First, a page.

Shearing Goats

the goats were calm and gentle, they were in the pen, waiting their turn

Texas is the largest producer of Angora goats in the US and third in the world. They are raised for their fine mohair. They are shorn twice a year, in February, just before kidding and then again in August.  It looked like they were penning about 50 goats at a time, while a large number were in other pens near by. It took about 5 days to do the job.

he was unhappy~and making lots of noise, it wasn’t hurting him~in a few minutes, he is going to loving life again

The shearing crew showed up at the Pfluger Ranch early to set up and get started. It takes about 4 minutes to shear a goat, with lots of bleating and protesting, but then they calm down and and happy to be rid of all that hair. Temperatures have been triple digits this summer, in a few months when cold weather rolls around, their hair will have grown back.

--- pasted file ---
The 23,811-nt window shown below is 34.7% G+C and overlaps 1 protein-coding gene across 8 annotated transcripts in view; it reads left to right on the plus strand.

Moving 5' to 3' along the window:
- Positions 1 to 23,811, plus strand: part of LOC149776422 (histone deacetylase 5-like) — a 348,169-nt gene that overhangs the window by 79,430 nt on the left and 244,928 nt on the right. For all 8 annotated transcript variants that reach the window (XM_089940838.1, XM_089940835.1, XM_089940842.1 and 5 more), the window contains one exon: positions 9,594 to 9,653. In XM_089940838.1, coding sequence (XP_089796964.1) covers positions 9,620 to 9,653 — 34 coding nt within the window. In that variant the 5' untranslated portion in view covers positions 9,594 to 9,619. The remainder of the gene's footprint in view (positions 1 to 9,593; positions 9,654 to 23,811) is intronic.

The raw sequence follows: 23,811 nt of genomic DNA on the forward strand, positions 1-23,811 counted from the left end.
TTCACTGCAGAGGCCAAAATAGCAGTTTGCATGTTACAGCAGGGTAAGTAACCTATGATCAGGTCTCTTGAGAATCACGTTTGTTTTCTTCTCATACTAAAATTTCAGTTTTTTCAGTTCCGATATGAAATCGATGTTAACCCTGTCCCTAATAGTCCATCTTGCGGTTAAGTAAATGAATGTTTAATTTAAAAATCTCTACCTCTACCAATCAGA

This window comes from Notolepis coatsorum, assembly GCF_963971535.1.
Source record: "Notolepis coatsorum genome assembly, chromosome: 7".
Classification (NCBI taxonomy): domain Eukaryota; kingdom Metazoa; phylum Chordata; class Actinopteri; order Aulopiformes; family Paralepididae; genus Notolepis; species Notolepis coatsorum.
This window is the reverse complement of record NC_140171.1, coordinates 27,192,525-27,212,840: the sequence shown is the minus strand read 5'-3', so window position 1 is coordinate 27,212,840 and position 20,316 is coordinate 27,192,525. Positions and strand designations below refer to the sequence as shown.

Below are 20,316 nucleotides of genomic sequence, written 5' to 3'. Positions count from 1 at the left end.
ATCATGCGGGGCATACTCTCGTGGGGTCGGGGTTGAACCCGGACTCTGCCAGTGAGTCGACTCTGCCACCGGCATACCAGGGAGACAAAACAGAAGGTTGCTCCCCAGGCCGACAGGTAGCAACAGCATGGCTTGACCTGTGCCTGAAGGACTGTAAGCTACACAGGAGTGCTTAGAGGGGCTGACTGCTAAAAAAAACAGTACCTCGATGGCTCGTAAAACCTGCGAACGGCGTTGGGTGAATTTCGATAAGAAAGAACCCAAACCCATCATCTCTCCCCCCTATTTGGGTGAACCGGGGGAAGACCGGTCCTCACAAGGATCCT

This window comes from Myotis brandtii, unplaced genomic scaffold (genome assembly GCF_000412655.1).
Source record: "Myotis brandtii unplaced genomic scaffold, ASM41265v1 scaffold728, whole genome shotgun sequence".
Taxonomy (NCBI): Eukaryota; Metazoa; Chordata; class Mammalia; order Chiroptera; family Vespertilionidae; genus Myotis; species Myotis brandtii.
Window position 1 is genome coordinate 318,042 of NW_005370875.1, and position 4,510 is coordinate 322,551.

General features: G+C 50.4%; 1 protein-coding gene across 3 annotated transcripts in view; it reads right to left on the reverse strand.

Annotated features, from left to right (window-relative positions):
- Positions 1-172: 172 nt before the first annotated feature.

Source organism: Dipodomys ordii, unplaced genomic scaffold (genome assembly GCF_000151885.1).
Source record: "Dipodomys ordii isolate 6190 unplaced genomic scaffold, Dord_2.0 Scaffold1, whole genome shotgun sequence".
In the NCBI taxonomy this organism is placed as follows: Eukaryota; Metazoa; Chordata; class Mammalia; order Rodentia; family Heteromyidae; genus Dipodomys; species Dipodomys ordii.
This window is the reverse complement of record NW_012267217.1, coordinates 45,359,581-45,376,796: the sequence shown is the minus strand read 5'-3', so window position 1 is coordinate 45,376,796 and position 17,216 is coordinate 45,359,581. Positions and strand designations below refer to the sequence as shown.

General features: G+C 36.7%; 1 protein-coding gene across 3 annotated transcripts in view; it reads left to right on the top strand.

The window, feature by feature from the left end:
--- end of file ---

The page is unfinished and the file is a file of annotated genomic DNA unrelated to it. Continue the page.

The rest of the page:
the hair is taken to the grading table

Here is Sharon grading the hair, she is a real Texas rancher~

The hair is collected and graded, then stuffed  into large wool sacks. It was interesting to watch. Ranch work is hard work but no one would trade it for anything~

Pound Puppies

In the pound, Kobi had already won, he was going home with papa, no one knew what a prize he would be~

Our family has a long history with found puppies, pound puppies, and give away puppies. This is a picture of Kobi, One of my boys adopted him from the pound. He was looking for a little girl dog but Kobi was begging and jumping up and down, it was me me me! He couldn’t resist so he chose him. 

here is Kobi at about 6 months, he was beautiful, we wondered how he ever ended up in the pound~